England, Wales and Scotland section of International Socialist Alternative

Rochdale is a blow to the establishment, but is Galloway an alternative?

By Matt Kilsby, Socialist Alternative Manchester

George Galloway’s decisive victory in the Rochdale by-election, standing for the Workers’ Party of Britain (WPB), is a huge blow to the establishment parties and particularly to Keir Starmer’s leadership. Galloway won 39.7% of the vote share, which is more than Labour, the Liberal Democrats and the Tories managed between them (26.7%). Significantly, in second place came David Tully, an independent candidate who runs a vehicle repair garage and campaigned to reinstate the hospital maternity ward (21.3%). 

Establishment rejected

The votes for Galloway and Tully represent a significant rejection of the establishment parties and are a sign of the anger amongst working class people over a huge number of issues, and not just the atrocities being committed in Gaza. 

The Labour Party has been very quick to play down the result and has stated that they would have won if they had stood a candidate, but the loss of their almost 10,000 majority from the last election is a damning indictment on Keir Starmer’s position on Gaza. Whilst it is unlikely that this swing against Labour will be replicated in enough seats across the country to jeopardise a victory in the general election, many Labour MPs in areas with large Asian and Muslim populations will now be panicking.

Labour, of course, didn’t have a candidate after they belatedly withdrew support for Azhar Ali when the press reported on allegedly antisemitic comments he had made at a local party meeting. Starmer’s handling of the matter is an insight into his entirely unprincipled weaponisation of antisemitism to attack and silence the Labour left. 

Starmer chaos

As a Starmer loyalist, Ali received the full backing of the party when he apologised for his comments and, just a few hours afterwards, Lisa Nandy was dispatched to Rochdale to campaign alongside him. It was only after details came to light of other allegedly antisemitic comments made at the same meeting, that Starmer begrudgingly pulled his support. Contrast that with the treatment of the left-wing MP Andy Macdonald, who was suspended for declaring at a Gaza protest: “We won’t rest until we have justice. Until all people, Israelis and Palestinians, between the river and the sea can live in peaceful liberty.” Similarly, Kate Osamoor had the whip withdrawn for describing the brutal Israeli onslaught on Gaza as a genocide.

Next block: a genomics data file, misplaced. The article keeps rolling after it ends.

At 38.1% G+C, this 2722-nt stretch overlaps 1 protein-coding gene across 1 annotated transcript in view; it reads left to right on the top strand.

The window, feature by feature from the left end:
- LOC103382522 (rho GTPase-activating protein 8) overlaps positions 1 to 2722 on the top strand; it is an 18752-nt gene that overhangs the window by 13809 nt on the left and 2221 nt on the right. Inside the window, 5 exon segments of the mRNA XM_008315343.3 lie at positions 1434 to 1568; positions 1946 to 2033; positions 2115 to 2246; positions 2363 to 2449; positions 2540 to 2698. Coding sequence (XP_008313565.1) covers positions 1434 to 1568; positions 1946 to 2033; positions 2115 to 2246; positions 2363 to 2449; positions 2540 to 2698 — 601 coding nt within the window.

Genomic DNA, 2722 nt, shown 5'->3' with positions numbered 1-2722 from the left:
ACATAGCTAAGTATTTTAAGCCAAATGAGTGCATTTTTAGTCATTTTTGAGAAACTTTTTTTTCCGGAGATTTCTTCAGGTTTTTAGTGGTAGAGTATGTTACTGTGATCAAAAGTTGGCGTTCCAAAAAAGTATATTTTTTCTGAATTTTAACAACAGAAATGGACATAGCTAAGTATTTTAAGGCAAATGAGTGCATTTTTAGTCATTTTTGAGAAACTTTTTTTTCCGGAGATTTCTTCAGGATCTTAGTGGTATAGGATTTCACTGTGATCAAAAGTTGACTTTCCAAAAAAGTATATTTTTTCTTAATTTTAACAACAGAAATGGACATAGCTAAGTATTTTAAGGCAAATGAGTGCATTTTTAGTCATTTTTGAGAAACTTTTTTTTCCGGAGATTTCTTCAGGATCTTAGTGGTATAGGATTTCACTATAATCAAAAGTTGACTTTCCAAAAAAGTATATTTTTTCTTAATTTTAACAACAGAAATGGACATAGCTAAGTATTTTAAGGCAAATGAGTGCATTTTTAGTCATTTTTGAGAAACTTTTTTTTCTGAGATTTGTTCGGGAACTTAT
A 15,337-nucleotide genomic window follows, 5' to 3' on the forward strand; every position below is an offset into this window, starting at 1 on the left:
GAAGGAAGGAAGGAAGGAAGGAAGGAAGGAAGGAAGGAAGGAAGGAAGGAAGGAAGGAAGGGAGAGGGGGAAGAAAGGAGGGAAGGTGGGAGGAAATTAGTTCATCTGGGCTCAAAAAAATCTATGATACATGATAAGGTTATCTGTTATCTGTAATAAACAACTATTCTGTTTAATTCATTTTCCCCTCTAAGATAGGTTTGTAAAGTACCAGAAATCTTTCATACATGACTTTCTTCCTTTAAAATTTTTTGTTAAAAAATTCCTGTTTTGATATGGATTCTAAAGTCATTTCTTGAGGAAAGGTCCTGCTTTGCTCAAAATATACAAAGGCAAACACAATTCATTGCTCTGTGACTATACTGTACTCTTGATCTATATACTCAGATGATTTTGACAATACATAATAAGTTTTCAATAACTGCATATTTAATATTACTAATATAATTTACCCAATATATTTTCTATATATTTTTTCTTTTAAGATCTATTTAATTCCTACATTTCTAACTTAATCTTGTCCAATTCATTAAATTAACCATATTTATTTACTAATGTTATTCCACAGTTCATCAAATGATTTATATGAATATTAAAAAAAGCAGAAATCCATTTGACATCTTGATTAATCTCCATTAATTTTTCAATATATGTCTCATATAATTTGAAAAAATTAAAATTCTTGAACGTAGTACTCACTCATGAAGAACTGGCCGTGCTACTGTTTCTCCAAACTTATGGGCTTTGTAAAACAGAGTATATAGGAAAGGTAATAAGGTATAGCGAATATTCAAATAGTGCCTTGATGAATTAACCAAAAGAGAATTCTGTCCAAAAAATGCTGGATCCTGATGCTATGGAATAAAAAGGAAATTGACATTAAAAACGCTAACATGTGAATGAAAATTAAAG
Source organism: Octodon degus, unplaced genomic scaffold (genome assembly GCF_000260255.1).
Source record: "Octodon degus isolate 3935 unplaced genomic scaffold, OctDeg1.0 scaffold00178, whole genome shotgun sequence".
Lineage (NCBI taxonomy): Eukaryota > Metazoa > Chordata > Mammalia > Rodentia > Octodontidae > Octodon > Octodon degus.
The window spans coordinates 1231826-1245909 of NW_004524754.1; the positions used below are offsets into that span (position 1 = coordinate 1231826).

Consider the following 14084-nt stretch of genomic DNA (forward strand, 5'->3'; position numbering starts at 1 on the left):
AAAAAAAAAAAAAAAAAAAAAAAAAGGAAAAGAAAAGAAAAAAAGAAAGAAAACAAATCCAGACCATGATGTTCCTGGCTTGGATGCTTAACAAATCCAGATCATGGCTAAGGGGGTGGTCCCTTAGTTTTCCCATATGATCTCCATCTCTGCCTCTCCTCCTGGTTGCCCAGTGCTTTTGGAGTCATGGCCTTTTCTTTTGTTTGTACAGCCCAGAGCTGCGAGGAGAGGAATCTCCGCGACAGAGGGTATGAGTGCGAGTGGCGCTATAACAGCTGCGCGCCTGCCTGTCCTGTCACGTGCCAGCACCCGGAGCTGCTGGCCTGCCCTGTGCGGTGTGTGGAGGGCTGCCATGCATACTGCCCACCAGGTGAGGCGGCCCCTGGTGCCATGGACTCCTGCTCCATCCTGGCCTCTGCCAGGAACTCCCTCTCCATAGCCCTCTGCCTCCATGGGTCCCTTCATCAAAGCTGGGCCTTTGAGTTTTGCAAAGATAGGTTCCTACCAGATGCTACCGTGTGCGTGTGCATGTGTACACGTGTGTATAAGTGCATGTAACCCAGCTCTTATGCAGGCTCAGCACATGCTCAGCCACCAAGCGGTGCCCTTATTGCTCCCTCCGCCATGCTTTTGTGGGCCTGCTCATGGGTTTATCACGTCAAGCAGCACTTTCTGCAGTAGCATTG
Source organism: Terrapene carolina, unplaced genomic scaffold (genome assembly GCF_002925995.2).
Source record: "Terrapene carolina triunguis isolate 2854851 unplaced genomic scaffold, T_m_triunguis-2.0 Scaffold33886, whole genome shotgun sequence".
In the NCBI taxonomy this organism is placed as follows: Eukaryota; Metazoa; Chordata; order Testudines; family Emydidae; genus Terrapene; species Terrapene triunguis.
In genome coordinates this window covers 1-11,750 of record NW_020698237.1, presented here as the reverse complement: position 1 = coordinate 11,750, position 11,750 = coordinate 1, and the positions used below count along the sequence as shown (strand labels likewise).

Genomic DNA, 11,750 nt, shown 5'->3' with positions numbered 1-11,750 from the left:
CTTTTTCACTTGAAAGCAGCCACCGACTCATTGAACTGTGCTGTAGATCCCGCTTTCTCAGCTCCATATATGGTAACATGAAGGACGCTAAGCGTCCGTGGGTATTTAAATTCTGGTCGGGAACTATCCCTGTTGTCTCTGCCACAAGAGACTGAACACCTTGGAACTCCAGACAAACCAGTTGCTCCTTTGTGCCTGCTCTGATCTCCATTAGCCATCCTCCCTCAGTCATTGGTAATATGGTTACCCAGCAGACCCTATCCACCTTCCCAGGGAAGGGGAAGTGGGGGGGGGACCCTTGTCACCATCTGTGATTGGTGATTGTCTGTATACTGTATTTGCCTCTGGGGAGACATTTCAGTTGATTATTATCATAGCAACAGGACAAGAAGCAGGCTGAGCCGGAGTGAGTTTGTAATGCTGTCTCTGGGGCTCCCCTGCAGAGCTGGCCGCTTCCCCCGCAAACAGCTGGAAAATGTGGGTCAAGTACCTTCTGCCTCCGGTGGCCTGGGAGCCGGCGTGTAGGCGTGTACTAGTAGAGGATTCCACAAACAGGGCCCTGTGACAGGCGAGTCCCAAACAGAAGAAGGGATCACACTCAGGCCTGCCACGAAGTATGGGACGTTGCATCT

The weaponising of antisemitism in such a way by the Blarites in the Labour Party completely undermines the fight against real antisemitism, at a time when hate crimes and Islamophobia are on the rise. As socialists, we stand against all forms of racism, Islamophobia and antisemitism, in Britain and across the world. We call for a united struggle of workers and youth against all forms of racism and ‘divide and rule’. 

Galloway’s reactionary campaign

Galloway’s victory can rightly be seen as a protest against Starmer’s Labour and the rest of the establishment parties, but it is also accurate to state that he won with a campaign that combined demands on issues such as the war on Gaza and the NHS, alongside a divisive, right-wing approach. In his campaign letters to voters, Galloway stated: “First and foremost, I believe in Britain. I believe in family. I am a father of six children. And I don’t like some of the things they are teaching our children. I believe in men and women. God created everything in pairs. Unlike the mainstream parties, I have no difficulty in defining what a woman is. A man cannot become a woman just by declaring as such. I believe in law and order. I will fight for more and smarter policing. There will be no grooming gangs on my watch. Even if I have to arrest them myself.” One of his letters concluded with a Trump-esque promise to “MAKE ROCHDALE GREAT AGAIN”.

This campaign was similar to the hugely divisive one that he ran in the 2021 Batley and Spen by-election that was narrowly won by Labour. During that campaign, Galloway complained that Labour was “infatuated with trans rights”, disgracefully labelling campaigns against transphobia and oppression as “transmania”. At the same time, his WPB states that it is “for the workers, not the wokers” and against the “apocalyptic green hysteria that floods the media”. Such reactionary politics is guaranteed to sow division among the working class. This approach of resting on reactionary ideas to shore up a base is dangerous and points in a direction firmly away from the creation of political representation for recent movements fighting for the needs of workers and all the oppressed in society.